The Bill of Rights
presumes autonomous individuals and a government that is all too well-equipped to restrict personal autonomy. But students are, by virtue of their social classification, already restricted in their personal autonomy—and government policy sometimes reflects this fact a little too well. In such cases, the judicial system—and the Supreme Court, in particular—have an obligation to examine and protect the rights of students.
West Virginia v. Barnette (1943)
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, many U.S. federal and local authorities felt that they had a vested interest in enforcing patriotism among public school children by requiring them to recite the Pledge of Allegiance
. A group of children raised as Jehovah's Witnesses
were prohibited from reciting the Pledge on religious grounds, and ran afoul of this requirement. The Supreme Court sided with the kids, as Justice Robert H. Jackson explains in the stunningly quotable majority opinion:
As governmental pressure toward unity becomes greater, so strife becomes more bitter as to whose unity it shall be. Probably no deeper division of our people could proceed from any provocation than from finding it necessary to choose what doctrine and whose program public educational officials shall compel youth to unite in embracing. Ultimate futility of such attempts to compel coherence is the lesson of every such effort from the Roman drive to stamp out Christianity as a disturber of its pagan unity, the Inquisition, as a means to religious and dynastic unity, the Siberian exiles as a means to Russian unity, down to the fast failing efforts of our present totalitarian enemies. Those who begin coercive elimination of dissent soon find themselves exterminating dissenters. Compulsory unification of opinion achieves only the unanimity of the graveyard.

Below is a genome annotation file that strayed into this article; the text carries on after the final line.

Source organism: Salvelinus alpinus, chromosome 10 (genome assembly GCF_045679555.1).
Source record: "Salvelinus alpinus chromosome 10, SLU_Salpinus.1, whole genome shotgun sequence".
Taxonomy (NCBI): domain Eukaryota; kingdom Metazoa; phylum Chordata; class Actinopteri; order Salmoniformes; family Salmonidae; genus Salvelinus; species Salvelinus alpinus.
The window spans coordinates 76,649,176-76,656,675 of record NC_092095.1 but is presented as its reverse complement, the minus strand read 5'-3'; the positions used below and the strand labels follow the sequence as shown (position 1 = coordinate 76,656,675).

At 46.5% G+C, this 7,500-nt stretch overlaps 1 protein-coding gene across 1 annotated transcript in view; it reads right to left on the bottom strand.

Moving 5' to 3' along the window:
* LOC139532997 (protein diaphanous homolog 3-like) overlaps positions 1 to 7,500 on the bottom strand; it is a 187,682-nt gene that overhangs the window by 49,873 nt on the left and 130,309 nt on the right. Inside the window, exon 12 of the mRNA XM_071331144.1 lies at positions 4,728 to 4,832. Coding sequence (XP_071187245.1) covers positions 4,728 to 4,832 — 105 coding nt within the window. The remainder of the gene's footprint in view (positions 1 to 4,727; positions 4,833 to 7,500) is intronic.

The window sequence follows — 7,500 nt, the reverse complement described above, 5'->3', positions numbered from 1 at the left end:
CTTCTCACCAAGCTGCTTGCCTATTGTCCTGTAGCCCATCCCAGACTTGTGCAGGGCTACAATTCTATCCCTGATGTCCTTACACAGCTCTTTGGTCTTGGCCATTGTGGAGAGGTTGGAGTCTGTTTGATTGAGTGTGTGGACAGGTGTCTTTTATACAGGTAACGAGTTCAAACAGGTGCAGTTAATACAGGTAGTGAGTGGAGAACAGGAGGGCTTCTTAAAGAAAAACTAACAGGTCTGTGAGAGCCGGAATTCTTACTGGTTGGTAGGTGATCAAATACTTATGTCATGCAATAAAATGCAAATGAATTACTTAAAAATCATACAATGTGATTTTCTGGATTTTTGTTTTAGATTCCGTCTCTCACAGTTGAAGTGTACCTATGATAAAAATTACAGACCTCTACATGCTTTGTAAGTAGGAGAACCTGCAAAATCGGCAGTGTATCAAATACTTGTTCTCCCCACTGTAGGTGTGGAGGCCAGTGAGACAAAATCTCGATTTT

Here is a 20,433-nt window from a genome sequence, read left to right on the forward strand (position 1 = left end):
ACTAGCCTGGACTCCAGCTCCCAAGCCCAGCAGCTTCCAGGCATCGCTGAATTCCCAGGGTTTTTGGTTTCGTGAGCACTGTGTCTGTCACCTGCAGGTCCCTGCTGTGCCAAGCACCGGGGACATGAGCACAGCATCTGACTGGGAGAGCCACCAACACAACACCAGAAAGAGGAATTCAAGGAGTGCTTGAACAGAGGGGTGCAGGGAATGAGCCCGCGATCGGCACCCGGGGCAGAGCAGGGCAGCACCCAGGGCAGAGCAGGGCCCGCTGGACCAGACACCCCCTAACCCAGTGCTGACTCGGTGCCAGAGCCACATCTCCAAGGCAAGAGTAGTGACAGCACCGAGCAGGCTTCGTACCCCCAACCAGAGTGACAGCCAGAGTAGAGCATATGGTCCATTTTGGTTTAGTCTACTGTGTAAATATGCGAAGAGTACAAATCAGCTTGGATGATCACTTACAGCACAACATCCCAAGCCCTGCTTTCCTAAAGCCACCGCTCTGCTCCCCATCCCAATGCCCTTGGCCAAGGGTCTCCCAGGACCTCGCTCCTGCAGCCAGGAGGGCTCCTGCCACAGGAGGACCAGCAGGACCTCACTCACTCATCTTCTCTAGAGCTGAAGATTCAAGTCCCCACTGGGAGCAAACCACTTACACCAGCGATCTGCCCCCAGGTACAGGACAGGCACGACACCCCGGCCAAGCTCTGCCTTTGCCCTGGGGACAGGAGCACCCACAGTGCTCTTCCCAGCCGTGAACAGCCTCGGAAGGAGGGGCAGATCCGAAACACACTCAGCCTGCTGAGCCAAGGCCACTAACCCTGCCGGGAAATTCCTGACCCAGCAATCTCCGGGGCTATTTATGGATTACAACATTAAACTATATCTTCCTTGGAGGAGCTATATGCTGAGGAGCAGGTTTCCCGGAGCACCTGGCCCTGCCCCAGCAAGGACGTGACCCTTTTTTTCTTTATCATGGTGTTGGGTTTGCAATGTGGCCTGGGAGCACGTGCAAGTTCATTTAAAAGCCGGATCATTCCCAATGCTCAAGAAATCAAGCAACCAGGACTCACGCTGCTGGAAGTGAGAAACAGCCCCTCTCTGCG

Brown v. Board of Education (1954)
The most famous, and arguably most important, Supreme Court ruling in U.S. history deals with the rights of students—namely, the right of black students to receive an equal education in our nation's public schools, despite the wishes of racist Southern government officials who wanted to keep the established "separate but equal" doctrine outlined in Plessy v. Ferguson
(1896). As Chief Justice Earl Warren writes for the majority:
We conclude that, in the field of public education, the doctrine of "separate but equal" has no place. Separate educational facilities are inherently unequal. Therefore, we hold that the plaintiffs and others similarly situated for whom the actions have been brought are, by reason of the segregation complained of, deprived of the equal protection of the laws guaranteed by the Fourteenth Amendment.
This ruling is still controversial to this day—and public schools remain, for the most part, racially segregated.
Tinker v. Des Moines (1969)
When high school students wore black armbands to protest the Vietnam War, establishment-minded school officials took offense. Justice Abe Fortas put them in their place: